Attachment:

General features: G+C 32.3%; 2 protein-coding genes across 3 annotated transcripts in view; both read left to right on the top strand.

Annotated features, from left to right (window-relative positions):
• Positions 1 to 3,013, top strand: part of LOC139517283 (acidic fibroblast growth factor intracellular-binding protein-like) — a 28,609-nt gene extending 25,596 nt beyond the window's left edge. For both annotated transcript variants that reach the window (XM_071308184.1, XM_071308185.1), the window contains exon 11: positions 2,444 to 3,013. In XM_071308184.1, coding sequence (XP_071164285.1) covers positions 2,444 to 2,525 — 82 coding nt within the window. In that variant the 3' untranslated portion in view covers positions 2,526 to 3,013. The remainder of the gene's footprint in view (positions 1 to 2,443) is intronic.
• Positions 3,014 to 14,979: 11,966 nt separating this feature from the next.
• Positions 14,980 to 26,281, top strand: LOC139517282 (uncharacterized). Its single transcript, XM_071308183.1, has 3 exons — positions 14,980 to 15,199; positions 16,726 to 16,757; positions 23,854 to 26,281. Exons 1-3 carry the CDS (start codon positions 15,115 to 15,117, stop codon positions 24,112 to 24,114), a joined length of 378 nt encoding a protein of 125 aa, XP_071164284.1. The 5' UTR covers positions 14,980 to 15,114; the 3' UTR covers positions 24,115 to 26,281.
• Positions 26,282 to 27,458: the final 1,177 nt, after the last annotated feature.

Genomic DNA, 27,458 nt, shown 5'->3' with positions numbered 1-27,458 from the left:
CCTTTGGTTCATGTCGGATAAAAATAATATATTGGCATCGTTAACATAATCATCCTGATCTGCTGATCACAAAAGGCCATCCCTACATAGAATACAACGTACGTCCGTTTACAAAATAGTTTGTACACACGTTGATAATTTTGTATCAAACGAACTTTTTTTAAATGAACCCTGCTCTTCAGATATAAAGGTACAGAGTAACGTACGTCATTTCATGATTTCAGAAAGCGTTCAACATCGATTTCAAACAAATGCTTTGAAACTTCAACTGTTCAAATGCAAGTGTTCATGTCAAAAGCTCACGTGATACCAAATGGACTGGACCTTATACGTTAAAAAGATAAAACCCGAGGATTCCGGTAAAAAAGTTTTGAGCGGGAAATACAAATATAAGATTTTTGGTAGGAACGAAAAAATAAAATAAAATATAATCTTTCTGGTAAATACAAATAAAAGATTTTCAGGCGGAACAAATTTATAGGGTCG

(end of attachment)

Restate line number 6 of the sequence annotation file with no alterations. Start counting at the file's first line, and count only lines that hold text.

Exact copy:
• Positions 26,282 to 27,458: the final 1,177 nt, after the last annotated feature.